Now that I have had a chance to shake the jetlag and make some friends, it is becoming obvious to me that my life will never be the same again. Even after one week, I can tell that some of these friendships will last a lifetime. I will never get into a car again without remembering the first time I almost fell off my bike, never put the windshield wipers on without remembering the time I was biking into a rain storm with twenty other (quite unfazed) Danes, never put my blinker on to turn without subconsciously sticking my hand out in a biker turn signal. Life can change so quickly. Mine already has, and I know this is just the beginning.

The most amazing part of this experience has been watching myself learn. For someone who has never been out of the country (nevermind by myself!), two intercontinental flights were a daunting obstacle. On the other side of those eleven hours of travel were an unknown world–a world that I have lived in for one week and am already adapting to and learning about. Here, I hope to develop a deeper understanding of myself and this wonderful new place that will become part of my history. Independent of every familiar environment, who will I become?

Inevitably, homesickness has been a presence, but not a burden. Like a shadow, it follows me around but does not assert itself as a full-bodied being that walks beside me. Whenever I see something new or beautiful, the feeling of awe is immediately coupled by the desire to share my discoveries with those I love. My overwhelming joy is tempered with this feeling of longing for the closeness and warmth that I take comfort in. Missing my circles of supportive, loving, attentive friends and family would be crippling without the knowledge that I will return to them with even more love than I left with. And stories. Each life is a story, and now, I am writing mine.

Much love ❤

Reflections from the Airport

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I am not one to publicly rant about my inner reflections, but since I’m doing this blog I might as well share.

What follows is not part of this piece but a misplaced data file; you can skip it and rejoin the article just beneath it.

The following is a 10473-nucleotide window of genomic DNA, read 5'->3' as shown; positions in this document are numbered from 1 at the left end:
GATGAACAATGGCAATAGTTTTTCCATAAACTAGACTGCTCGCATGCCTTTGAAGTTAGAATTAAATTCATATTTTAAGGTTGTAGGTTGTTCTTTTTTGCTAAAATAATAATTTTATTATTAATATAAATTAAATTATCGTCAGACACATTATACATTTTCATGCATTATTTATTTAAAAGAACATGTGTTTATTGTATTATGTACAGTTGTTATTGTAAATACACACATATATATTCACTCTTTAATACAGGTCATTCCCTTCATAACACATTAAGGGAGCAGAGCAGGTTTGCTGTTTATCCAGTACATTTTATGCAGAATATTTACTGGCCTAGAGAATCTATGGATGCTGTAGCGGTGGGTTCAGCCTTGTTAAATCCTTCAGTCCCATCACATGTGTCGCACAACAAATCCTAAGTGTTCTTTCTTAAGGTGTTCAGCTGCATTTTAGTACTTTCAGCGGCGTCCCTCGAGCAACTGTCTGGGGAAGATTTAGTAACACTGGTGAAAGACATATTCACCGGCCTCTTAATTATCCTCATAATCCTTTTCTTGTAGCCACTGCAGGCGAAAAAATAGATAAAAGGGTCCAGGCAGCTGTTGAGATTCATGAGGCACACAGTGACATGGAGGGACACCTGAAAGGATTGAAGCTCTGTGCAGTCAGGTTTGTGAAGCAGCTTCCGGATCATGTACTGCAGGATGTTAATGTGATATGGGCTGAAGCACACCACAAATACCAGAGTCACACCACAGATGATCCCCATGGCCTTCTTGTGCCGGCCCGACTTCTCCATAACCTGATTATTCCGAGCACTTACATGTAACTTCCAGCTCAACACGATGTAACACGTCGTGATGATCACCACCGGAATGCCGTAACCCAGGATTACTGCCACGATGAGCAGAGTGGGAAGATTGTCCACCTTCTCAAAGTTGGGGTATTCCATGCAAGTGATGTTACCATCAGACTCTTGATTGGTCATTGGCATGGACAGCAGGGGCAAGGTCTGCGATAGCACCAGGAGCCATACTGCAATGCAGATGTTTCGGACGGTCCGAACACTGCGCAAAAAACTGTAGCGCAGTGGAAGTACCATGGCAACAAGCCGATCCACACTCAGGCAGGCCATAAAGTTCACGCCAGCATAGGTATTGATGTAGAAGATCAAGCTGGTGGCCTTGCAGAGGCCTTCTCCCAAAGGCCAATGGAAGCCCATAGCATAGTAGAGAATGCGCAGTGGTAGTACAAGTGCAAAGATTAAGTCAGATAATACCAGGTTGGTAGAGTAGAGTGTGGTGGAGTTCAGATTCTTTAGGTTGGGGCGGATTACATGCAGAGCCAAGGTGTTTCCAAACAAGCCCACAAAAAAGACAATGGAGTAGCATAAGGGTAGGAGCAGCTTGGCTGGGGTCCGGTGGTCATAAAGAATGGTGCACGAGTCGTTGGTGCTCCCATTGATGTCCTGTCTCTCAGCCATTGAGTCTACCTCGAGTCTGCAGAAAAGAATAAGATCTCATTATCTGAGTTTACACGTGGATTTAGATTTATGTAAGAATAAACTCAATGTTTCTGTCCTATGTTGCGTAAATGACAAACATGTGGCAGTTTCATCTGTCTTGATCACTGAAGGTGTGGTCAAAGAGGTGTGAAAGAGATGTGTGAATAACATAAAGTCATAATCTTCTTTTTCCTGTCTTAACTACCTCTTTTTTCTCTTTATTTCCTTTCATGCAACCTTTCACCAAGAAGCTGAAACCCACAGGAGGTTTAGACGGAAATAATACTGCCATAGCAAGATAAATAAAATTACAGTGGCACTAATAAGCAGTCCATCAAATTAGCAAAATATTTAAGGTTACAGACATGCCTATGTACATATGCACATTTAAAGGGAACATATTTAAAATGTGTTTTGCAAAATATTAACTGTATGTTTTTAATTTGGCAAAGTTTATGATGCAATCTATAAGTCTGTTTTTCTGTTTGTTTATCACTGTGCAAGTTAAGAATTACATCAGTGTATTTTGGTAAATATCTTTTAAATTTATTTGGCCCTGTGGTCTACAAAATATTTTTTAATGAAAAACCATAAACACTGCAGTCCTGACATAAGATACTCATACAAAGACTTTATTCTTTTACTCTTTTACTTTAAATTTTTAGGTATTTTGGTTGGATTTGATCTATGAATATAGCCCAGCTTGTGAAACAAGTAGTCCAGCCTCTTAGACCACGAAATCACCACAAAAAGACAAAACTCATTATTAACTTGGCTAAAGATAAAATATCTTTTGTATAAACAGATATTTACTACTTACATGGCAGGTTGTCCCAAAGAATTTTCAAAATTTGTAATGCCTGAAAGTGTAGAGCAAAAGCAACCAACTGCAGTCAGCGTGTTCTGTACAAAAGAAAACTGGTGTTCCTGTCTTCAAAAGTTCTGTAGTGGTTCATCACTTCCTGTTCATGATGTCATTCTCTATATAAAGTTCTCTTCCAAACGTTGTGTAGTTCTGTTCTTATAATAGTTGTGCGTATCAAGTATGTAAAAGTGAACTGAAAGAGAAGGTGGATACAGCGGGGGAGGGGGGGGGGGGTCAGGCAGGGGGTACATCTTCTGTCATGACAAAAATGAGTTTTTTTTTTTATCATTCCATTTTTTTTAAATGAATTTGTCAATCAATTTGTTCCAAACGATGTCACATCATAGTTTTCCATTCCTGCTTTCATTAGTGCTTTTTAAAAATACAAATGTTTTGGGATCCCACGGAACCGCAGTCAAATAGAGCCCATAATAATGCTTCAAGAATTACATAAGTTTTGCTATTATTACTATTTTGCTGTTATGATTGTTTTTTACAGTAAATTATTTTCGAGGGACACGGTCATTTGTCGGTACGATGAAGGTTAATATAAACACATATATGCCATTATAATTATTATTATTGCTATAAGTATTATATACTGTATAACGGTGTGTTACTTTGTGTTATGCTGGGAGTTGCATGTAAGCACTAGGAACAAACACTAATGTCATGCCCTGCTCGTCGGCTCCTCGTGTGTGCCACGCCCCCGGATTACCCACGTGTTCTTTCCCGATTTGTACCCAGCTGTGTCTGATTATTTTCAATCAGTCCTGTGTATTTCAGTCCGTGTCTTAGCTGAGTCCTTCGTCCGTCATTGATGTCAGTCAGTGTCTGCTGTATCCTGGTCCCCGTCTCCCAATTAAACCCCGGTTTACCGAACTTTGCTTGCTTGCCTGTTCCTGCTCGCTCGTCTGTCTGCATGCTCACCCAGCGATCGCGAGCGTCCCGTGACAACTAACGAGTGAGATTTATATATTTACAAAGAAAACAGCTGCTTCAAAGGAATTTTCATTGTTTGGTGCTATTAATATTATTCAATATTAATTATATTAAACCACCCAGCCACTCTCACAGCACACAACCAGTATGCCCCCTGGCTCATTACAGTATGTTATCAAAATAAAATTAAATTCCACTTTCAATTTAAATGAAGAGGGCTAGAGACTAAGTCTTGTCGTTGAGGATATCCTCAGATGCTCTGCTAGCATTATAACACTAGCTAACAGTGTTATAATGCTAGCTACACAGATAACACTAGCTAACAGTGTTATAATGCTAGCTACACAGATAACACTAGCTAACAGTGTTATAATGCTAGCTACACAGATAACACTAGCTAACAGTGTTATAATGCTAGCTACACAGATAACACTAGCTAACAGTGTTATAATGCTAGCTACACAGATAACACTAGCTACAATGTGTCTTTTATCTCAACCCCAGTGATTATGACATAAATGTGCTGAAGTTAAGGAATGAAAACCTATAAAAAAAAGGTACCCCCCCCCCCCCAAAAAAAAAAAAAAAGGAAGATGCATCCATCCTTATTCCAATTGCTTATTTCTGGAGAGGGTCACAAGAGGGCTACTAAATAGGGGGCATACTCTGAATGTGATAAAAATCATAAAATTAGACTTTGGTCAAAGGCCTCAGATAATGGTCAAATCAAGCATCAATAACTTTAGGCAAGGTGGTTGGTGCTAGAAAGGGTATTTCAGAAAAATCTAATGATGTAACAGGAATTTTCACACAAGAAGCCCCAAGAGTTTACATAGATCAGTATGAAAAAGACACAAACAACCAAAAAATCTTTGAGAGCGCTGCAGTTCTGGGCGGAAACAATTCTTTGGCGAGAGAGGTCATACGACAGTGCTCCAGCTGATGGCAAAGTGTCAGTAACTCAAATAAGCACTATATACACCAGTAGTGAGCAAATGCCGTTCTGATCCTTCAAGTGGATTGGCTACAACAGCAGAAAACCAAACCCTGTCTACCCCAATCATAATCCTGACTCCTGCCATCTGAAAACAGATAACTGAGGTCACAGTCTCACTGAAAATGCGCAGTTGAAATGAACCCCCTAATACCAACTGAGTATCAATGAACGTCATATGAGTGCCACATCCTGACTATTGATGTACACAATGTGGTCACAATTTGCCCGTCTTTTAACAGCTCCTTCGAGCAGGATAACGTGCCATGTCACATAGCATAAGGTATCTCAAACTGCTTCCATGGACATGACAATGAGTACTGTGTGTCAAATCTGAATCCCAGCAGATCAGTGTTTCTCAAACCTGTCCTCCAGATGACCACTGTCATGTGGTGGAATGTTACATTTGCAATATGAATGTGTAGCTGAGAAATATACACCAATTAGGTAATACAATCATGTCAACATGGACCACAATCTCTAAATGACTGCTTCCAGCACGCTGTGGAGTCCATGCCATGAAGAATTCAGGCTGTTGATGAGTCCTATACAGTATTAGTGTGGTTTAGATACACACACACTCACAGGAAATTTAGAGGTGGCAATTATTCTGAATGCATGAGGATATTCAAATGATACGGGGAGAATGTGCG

This is the moment I have been waiting for. Just picture me: sitting in the Starbucks by my gate at JFK, chewing gum like a crazy person, makeup half-fuzzy from the tears I shed before I pulled myself together. People around me probably come from unimaginable countries, and here I am, little lady headed to the big city.

There are a few things I have learned leading up to this moment:
1) I am appreciated by more people than I thought! Carol (from the daycare) got me an adorable cake during the luau and we all took pictures with it. One of my favorite parents from the daycare got me a present, and gave me loads of advice. My best friends refused to leave my house last night until 3 am because they couldn’t bear to leave me (and I didn’t want them to). All in all, I have a solid group of people surrounding me.
2) I am really small. In stature, in exposure, in knowledge… You name it. I have so much to learn and experience! But, I am reminded of one of my favorite quotes from The Help, “You is smart, you is kind, you is important.” No matter how insignificant I may feel at times like these, when my cushion of people has left me alone, that mantra reminds me that I am meaningful.
3) Finally, I have learned that no matter how much research I think I’ve done in preparation for this trip, I am still pretty clueless. My picture of myself in Copenhagen is still just me at a cafe in the city. More details will begin to emerge when I arrive, but right now my excitement is muted by loneliness and uncertainty.

Regardless of all this, I will continue on this journey. Now that I got all that on paper, it feels a little but more like a passing cloud than a looming hurricane. Copenhagen, here comes your new favorite little lady!!